Removal of about two dozen park benches from downtown Fort Smith by the city administration is being met with both condemnation from some and acceptance from others as part of a long-range effort to alter homeless activity.
Park benches were taken out during a new round of Double Up Food Bucks funding — a boost for local farmers and Supplemental Nutrition Assistance Program participants.
The market is at Second Street and Garrison Avenue downtown next to the Park at West End.
According to Amanda Pereira, the farmers market’s assistant manager, the park bench removal had a "negative impact" on turnout and participation for the SNAP program that is largely used at the local farmers market by the elderly and disabled.
“We get a grant each year and this year we got it late,” Pereira explained. “If we’d known the city was going to take out the benches we could’ve planned to have some other benches here … That’s the main problem with this. There was a lack of communication and there’s no excuse for it. There’s no reason for there to not be a notice.”
Pereira has asked the city to replace at least three of the benches that were paid for by the Fort Smith Central Business Improvement District (CBID) Commission specifically for the farmers market. She has not received a response. Fort Smith Deputy City Administrator Jeff Dingman told the CBID last week the benches were city property.
The farmers market is now open Saturdays only, 7 a.m. to noon, through May, when it will again be open on Tuesdays. Private donations allowed the market to buy six park benches to be used during market hours. A Halloween event will be held Saturday at the farmers market.
According to Karen Santos, communications director for the city of Fort Smith, the park benches were removed Sept. 27-28. Complaints from a downtown business owner coincided with a “cleanout” of what’s known as the “south camp,” a homeless camp along the Arkansas River.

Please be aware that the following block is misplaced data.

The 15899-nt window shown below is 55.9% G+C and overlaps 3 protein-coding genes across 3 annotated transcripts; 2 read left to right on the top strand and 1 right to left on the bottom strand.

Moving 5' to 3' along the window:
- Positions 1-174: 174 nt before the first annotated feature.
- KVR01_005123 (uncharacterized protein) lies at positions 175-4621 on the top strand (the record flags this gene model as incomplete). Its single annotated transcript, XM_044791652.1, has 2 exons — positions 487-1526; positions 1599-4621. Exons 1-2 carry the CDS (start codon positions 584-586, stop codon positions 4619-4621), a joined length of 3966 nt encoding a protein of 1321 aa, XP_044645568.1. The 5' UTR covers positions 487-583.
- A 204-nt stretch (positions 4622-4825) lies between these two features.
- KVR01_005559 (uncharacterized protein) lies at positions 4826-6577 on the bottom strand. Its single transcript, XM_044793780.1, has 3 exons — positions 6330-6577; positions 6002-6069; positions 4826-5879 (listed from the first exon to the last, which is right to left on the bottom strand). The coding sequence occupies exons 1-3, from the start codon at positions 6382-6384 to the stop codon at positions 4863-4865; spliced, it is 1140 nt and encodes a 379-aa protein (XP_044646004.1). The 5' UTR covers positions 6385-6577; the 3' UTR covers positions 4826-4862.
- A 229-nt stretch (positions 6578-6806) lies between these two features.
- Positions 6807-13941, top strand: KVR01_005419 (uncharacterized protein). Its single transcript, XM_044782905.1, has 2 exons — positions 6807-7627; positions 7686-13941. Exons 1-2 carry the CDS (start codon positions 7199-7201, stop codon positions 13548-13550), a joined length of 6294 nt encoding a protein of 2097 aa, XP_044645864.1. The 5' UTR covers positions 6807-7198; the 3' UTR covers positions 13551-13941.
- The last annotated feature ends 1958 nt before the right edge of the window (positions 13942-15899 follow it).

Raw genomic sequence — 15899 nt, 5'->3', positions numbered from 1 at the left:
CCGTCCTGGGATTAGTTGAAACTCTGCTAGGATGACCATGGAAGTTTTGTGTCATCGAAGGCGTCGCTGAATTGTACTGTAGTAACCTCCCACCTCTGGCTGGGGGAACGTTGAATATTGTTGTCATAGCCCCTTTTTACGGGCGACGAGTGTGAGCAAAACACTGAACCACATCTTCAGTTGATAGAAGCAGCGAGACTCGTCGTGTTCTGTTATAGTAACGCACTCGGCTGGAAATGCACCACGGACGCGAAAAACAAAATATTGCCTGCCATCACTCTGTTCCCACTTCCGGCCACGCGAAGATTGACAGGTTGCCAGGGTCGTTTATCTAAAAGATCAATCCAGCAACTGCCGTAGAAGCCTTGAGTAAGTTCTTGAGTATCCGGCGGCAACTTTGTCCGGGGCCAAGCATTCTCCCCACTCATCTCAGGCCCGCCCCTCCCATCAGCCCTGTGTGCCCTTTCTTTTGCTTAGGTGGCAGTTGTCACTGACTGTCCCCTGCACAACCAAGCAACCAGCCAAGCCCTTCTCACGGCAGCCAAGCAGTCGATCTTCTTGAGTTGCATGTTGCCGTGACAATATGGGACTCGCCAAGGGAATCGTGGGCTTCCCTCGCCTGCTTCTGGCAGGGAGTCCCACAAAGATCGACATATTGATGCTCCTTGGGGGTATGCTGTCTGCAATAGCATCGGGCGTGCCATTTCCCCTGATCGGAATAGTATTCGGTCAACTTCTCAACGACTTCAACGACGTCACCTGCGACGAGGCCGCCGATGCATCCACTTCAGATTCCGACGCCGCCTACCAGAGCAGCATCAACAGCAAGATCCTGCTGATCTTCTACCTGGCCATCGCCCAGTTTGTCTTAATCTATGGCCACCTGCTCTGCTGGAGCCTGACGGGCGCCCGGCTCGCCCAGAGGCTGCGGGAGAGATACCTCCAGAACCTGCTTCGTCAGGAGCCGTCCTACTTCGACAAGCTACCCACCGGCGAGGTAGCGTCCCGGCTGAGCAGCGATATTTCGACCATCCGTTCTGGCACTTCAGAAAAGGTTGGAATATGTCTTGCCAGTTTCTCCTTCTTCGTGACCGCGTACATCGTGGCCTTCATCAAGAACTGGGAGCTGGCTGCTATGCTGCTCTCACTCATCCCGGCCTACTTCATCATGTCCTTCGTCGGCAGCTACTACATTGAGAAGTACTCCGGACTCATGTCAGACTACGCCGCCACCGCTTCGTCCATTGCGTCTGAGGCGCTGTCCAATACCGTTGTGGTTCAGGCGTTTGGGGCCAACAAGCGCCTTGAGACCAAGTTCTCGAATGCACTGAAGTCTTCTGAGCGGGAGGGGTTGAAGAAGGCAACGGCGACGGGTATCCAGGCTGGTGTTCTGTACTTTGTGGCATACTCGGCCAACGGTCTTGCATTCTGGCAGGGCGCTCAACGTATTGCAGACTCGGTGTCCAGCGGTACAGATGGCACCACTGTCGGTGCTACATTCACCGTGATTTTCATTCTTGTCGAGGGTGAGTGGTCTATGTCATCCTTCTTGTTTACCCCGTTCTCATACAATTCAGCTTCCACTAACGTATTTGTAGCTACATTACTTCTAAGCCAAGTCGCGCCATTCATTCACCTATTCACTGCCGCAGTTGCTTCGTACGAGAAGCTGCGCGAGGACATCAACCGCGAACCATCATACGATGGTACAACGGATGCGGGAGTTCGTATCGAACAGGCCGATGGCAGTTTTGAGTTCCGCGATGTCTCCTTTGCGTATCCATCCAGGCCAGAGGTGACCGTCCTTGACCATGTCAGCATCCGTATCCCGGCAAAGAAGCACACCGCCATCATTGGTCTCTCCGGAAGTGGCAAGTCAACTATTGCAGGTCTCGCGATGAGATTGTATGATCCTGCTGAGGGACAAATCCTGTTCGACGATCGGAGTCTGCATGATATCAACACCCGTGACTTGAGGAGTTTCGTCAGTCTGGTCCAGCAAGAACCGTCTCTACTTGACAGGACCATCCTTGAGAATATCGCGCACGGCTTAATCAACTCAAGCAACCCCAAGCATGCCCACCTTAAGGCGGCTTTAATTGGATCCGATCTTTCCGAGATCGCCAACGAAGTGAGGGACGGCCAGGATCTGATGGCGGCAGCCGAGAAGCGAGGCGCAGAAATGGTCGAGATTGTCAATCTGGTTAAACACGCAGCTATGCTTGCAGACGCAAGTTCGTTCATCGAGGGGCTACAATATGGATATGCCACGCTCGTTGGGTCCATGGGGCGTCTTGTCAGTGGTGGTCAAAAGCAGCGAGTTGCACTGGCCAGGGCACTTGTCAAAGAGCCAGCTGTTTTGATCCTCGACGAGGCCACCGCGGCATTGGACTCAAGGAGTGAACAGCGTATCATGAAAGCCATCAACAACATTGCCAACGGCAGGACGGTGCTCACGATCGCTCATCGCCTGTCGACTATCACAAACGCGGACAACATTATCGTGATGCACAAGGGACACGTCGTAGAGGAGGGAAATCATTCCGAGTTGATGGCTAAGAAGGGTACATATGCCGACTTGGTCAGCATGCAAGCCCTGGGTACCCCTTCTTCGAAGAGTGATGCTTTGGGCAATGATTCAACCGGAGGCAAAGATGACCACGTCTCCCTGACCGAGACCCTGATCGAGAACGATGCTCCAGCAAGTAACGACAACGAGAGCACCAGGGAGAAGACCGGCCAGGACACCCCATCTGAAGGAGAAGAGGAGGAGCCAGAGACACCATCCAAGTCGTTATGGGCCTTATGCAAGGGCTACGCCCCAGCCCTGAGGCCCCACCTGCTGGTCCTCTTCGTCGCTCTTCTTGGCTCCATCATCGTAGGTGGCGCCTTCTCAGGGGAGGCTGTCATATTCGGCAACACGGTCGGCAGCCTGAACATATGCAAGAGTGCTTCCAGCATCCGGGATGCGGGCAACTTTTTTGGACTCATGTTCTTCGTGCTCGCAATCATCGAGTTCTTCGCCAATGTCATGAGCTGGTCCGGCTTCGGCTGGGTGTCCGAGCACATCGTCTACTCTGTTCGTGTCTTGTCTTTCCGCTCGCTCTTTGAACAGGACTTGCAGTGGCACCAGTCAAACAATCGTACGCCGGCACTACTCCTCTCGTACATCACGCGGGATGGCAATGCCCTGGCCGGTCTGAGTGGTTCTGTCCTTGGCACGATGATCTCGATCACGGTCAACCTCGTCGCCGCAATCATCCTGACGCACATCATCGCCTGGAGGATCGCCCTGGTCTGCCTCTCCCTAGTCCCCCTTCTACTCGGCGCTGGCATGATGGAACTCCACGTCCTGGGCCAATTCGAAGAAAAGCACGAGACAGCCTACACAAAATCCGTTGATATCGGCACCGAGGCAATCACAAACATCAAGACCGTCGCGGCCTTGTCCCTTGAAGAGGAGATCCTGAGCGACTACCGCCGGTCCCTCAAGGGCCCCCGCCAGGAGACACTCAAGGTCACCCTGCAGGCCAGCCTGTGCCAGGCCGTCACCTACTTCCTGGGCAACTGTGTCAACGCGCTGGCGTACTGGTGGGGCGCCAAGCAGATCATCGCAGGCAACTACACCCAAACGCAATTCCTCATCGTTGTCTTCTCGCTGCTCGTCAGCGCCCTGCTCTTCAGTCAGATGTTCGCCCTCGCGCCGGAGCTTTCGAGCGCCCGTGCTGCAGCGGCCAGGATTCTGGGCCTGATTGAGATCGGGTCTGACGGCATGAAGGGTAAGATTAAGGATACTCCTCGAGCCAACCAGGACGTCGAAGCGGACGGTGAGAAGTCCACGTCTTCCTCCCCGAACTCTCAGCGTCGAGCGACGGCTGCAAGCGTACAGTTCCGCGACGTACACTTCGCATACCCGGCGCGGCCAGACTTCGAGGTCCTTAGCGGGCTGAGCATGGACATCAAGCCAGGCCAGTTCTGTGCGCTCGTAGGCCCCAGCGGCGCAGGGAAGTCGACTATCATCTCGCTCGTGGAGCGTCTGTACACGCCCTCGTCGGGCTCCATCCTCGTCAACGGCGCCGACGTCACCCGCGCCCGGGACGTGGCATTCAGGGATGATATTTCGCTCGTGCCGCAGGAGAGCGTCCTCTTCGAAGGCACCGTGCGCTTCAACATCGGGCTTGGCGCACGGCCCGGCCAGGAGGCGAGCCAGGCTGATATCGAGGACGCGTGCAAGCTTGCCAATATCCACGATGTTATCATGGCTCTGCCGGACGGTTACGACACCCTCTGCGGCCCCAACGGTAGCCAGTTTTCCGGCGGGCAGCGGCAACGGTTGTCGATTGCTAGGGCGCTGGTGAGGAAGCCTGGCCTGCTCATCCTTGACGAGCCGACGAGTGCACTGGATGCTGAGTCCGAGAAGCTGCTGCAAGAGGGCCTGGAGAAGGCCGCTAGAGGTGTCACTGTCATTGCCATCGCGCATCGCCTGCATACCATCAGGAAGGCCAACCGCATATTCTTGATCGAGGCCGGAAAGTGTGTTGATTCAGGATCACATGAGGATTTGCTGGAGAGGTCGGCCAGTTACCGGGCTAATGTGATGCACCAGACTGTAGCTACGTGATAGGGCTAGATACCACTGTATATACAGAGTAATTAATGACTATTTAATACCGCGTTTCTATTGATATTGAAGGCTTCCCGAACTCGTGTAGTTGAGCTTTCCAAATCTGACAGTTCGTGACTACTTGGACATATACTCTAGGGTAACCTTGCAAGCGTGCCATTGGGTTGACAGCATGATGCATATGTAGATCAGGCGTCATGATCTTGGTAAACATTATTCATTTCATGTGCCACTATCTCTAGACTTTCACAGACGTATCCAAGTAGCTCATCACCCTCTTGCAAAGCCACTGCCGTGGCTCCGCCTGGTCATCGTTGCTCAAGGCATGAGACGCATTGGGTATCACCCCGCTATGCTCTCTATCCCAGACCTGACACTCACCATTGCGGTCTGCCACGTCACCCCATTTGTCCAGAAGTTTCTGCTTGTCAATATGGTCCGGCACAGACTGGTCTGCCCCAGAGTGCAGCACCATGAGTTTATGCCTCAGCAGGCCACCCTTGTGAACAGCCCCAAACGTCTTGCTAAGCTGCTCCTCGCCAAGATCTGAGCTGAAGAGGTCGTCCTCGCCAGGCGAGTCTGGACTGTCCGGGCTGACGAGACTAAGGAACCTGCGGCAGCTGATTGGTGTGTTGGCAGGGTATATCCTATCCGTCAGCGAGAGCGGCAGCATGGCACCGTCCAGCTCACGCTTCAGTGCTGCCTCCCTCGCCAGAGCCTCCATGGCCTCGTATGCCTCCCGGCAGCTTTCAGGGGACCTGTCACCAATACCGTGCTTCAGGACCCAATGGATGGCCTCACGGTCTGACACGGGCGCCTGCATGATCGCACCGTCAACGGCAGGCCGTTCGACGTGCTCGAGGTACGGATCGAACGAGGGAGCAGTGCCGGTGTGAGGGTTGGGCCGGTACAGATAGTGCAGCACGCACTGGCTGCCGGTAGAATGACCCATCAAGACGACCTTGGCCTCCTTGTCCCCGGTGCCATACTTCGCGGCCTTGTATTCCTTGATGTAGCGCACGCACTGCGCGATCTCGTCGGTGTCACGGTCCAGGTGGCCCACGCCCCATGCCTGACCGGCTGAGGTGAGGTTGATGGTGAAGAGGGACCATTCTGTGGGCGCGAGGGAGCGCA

“Large on our radar was the big ‘south camp’ cleanout — months in the planning, involving several partner authorities and multiple city departments — set to begin on Tue., Oct. 2, after our final coordination meeting, which was set for Mon., Oct. 1,” Santos wrote in an email. “Part of the months of discussions and planning involved preparing for the people who would be displaced — where they would migrate, what were the considerations and implications, and how to manage it for all concerned.”
Pereira noted that if the “south camp” removal was months in planning the city should have had time to give notice to all parties involved before the benches were removed.
When she called the Fort Smith Parks & Recreation Department to ask why the park benches had been removed, Pereira said she was only told that the order came from City Administrator Carl Geffken after a business owner complained. There was no mention, she said, of a long-range plan to manage the homeless population.
“If this was in the works, there was plenty of time to tell people so they’d know about it,” Pereira said. “Why was this not discussed with the Fort Smith Board of Directors, or with the CBID, or the Farmers Market?”
When asked how long the city planned to remove the benches, Santos wrote, “it was a suggestion submitted to City Administration on Tue., Sept. 25.”
Around Sept. 25, the city administration also met with 64.6 Downtown to plan and coordinate the grand opening of the new Skate & Bike Park downtown, and the Unexpected public arts festival.
Talicia Richardson, executive director of 64.6 Downtown, said this week amid the activity of the Unexpected festival the organization was not going to take a stance on the park benches. However, she said the city is in a “difficult situation” regarding management of the homeless population and encouraging economic development and engagement downtown.
“I think we can find a way to coexist,” Richardson said. “I encourage people to come downtown and look around. I’m excited to see the farmers market brought benches out.”
James Robertson Jr., a local homeless man who stays at "south camp," said Monday he was not opposed to the removal of park benches downtown because he has seen "drunks" sleeping on them at times when he needed to sit for a rest after walking back from working at the Fort Smith Stock Yards in Moffett.
Robertson also said the city should give the Police Department better resources to deal with those who violate public intoxication laws.
"Set them in jail until their court date, so they get a hard sober-up," Robertson said.
Eric Hahn, a fellow "south camp" resident walking on Garrison with Robertson near the farmers market on Monday said he also approval of the park bench removal.